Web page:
from FRUITSALAD by Ellen Azorin
The grass in fields has given up, forlorn;
the embryos of poppies lie unborn;
the paths are thirsty, turned to tongues of crust;
the autumn leaves disintegrate to dust.
The weatherman has packed his gear and left;
umbrellas stand abandoned and bereft.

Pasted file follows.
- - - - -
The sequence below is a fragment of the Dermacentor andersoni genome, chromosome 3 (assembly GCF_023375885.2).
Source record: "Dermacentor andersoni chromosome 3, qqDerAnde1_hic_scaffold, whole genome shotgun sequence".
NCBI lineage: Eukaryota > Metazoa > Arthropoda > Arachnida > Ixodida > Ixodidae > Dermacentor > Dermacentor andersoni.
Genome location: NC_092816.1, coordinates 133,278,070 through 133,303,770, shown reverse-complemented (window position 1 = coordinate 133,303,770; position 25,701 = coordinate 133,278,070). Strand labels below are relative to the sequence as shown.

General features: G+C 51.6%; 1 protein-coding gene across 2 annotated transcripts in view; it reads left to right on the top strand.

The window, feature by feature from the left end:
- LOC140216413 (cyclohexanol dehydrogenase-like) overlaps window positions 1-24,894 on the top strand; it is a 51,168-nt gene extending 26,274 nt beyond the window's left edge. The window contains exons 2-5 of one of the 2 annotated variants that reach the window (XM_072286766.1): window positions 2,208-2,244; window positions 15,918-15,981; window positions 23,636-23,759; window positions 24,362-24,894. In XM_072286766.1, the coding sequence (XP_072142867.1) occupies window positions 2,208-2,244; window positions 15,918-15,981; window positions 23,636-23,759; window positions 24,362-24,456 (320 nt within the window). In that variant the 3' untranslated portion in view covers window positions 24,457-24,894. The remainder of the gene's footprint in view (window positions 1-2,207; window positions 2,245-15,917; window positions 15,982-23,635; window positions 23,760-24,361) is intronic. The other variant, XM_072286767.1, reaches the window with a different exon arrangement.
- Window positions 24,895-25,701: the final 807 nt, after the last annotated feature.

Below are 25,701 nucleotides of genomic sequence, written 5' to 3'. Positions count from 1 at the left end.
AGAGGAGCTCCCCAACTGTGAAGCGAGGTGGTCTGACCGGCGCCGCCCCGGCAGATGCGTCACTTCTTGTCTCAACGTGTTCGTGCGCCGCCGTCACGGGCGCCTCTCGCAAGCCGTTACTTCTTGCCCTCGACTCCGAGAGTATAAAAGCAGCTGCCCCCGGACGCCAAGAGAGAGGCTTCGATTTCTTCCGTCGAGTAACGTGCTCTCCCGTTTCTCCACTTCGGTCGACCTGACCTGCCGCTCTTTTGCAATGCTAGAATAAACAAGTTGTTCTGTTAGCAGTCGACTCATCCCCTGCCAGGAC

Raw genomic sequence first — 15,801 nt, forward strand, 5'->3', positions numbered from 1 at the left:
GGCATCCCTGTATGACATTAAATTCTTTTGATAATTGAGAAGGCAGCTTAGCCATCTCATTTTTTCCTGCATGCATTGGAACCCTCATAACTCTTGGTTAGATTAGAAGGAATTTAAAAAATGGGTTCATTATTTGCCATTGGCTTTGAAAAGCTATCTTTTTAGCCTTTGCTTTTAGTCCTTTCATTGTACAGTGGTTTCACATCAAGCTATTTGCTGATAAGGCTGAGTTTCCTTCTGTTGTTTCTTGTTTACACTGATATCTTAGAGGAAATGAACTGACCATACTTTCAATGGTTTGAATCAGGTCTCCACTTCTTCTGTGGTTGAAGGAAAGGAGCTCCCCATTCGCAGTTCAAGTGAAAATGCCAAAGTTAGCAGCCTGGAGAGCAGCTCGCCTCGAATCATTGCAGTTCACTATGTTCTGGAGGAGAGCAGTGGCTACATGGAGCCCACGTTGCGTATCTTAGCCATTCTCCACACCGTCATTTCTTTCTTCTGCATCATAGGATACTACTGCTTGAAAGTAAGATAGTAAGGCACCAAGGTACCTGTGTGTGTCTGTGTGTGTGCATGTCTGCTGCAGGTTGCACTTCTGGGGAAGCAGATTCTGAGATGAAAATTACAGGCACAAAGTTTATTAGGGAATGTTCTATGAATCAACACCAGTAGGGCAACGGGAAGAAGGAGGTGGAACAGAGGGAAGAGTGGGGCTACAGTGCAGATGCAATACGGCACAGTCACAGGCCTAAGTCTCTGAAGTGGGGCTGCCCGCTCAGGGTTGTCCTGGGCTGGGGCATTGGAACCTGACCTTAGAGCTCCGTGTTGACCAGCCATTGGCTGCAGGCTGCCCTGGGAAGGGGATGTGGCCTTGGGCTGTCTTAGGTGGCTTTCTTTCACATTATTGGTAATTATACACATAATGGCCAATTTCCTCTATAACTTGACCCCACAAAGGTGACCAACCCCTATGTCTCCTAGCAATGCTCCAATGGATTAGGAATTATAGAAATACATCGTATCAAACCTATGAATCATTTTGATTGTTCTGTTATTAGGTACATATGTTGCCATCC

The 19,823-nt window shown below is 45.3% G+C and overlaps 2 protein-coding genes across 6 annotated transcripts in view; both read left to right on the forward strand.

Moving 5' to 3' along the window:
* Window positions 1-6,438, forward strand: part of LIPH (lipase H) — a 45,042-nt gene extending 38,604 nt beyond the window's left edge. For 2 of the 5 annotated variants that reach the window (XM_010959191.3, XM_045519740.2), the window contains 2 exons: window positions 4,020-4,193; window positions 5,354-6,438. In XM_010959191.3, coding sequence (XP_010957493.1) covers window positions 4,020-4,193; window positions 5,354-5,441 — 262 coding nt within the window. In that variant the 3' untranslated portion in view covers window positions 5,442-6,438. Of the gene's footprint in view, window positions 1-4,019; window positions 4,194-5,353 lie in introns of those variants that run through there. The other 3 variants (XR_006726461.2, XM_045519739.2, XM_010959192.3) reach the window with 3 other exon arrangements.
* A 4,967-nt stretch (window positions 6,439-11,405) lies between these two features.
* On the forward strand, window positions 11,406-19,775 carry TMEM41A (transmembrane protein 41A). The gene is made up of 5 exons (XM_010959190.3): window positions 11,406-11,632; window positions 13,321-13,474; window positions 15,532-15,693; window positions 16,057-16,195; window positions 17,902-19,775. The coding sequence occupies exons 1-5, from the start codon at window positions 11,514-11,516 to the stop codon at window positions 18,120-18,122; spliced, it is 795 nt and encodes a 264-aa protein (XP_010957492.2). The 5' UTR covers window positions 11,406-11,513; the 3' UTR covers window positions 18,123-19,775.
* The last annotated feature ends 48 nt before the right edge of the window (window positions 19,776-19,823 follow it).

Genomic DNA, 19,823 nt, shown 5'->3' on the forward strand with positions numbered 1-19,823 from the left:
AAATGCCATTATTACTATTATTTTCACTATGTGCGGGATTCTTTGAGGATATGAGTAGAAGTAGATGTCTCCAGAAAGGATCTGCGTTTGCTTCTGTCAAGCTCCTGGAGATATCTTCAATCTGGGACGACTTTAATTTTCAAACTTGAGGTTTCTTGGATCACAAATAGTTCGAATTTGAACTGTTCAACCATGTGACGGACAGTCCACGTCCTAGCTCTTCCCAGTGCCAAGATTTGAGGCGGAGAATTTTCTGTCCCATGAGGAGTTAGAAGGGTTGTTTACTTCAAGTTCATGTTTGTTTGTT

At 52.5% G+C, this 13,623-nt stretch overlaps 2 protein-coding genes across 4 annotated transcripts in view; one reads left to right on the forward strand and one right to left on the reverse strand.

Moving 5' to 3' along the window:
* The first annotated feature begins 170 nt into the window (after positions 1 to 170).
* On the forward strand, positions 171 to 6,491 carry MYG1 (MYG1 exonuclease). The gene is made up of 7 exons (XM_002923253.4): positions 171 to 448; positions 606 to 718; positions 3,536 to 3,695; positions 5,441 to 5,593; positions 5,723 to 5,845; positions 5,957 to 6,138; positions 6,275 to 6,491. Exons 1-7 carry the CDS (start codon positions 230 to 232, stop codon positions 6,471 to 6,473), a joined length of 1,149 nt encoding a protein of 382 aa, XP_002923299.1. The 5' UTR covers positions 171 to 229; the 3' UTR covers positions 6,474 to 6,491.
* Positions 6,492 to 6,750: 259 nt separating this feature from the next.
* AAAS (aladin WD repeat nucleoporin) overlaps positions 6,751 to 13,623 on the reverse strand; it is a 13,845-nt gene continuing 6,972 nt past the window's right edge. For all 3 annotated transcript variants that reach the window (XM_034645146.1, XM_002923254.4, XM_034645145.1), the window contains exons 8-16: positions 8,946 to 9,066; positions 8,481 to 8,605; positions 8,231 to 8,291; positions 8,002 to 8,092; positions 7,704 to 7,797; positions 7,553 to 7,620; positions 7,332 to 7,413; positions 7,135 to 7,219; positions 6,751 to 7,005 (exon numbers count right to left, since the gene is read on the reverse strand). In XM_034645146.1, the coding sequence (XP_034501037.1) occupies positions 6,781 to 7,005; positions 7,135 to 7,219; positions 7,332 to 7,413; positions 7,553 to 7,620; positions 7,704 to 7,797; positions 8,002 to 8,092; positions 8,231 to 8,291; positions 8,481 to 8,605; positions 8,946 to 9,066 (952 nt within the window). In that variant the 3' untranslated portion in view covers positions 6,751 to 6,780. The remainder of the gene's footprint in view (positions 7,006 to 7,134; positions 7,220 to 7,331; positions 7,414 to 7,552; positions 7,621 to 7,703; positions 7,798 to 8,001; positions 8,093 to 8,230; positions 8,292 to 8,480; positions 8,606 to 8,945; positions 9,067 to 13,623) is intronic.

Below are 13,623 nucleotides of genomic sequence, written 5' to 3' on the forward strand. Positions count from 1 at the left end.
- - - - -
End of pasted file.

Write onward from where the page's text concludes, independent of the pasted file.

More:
And though I prize these days unspoiled by rain,
my sunlit joy is tinged by nature’s pain.
I am the child of industry and smoke—
I share the guilt for causing skies to choke.
The cows are crying, I can hear their bells;
they toll for farmers gone from fertile dells.
Yet near the cottage where I watch the birds
the trickling of a creek can still be heard.